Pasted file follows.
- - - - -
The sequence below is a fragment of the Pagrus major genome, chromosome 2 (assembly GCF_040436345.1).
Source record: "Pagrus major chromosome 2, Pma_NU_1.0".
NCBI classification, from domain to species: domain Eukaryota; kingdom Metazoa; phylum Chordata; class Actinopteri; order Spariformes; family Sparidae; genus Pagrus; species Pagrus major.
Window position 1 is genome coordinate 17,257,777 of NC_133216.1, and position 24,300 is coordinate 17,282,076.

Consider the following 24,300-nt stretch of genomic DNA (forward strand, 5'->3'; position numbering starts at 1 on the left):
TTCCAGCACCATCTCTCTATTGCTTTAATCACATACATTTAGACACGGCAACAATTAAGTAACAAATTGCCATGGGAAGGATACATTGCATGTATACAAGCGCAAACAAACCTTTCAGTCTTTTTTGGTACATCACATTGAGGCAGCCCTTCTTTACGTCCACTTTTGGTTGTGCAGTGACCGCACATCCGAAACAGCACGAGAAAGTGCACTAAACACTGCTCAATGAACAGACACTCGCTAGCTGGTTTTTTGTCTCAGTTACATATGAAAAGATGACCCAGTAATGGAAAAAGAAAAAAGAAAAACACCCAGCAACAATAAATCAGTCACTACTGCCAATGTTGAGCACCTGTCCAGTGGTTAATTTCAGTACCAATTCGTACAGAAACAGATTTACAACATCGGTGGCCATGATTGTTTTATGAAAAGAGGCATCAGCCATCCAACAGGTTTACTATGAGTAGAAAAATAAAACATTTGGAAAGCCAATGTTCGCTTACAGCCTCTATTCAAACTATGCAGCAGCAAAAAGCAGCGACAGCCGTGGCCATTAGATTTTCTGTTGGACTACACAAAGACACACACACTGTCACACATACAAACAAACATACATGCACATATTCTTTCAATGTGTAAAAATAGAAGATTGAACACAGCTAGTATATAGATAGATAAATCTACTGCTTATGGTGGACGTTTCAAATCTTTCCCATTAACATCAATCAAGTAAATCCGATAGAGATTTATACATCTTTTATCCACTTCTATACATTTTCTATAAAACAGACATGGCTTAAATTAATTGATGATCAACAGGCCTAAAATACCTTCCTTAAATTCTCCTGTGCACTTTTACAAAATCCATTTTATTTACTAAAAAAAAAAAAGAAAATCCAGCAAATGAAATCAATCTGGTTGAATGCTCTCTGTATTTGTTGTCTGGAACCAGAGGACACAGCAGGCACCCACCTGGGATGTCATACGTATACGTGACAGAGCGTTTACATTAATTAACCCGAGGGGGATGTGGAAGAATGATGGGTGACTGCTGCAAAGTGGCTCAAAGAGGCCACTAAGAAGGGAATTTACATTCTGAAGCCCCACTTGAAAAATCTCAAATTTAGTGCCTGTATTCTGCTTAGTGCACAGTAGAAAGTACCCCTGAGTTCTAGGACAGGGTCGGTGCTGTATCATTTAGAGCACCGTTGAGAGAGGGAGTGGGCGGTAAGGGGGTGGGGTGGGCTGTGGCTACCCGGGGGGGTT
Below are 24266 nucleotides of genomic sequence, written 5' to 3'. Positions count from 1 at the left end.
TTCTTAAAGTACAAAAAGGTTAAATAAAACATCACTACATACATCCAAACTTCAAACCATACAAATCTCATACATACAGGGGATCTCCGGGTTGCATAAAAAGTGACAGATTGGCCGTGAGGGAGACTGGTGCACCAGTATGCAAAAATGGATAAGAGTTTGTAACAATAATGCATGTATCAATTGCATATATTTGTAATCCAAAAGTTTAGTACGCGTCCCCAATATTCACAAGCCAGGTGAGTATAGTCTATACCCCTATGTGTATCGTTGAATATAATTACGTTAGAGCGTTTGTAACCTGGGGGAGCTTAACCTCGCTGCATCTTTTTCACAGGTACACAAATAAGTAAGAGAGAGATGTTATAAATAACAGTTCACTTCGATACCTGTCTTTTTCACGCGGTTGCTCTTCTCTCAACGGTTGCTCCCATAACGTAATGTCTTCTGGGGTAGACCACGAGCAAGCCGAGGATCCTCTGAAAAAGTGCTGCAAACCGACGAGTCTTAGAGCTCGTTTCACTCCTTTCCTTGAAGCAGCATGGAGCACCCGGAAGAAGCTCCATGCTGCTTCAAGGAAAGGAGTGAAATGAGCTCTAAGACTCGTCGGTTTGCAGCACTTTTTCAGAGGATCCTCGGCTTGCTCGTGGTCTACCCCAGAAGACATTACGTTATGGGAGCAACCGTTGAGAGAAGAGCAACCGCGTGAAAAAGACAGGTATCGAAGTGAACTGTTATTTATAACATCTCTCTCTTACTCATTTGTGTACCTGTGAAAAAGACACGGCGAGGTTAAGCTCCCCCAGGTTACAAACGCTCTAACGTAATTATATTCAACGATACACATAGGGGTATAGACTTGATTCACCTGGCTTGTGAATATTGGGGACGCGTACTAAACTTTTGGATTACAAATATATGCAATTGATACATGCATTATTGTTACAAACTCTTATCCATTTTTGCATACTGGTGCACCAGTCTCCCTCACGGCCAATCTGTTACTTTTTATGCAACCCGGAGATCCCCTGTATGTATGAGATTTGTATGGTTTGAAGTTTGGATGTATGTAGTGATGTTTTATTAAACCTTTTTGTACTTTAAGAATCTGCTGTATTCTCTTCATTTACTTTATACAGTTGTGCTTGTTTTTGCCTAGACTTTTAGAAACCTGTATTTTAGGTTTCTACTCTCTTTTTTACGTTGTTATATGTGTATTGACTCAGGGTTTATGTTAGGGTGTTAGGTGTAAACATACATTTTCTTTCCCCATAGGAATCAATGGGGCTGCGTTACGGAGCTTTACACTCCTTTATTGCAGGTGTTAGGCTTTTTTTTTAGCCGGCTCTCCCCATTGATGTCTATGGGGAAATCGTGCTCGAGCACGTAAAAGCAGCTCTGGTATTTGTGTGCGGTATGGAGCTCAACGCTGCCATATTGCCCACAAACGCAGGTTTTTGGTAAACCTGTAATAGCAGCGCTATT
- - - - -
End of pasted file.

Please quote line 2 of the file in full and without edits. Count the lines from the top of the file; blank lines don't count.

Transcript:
Source record: "Pagrus major chromosome 2, Pma_NU_1.0".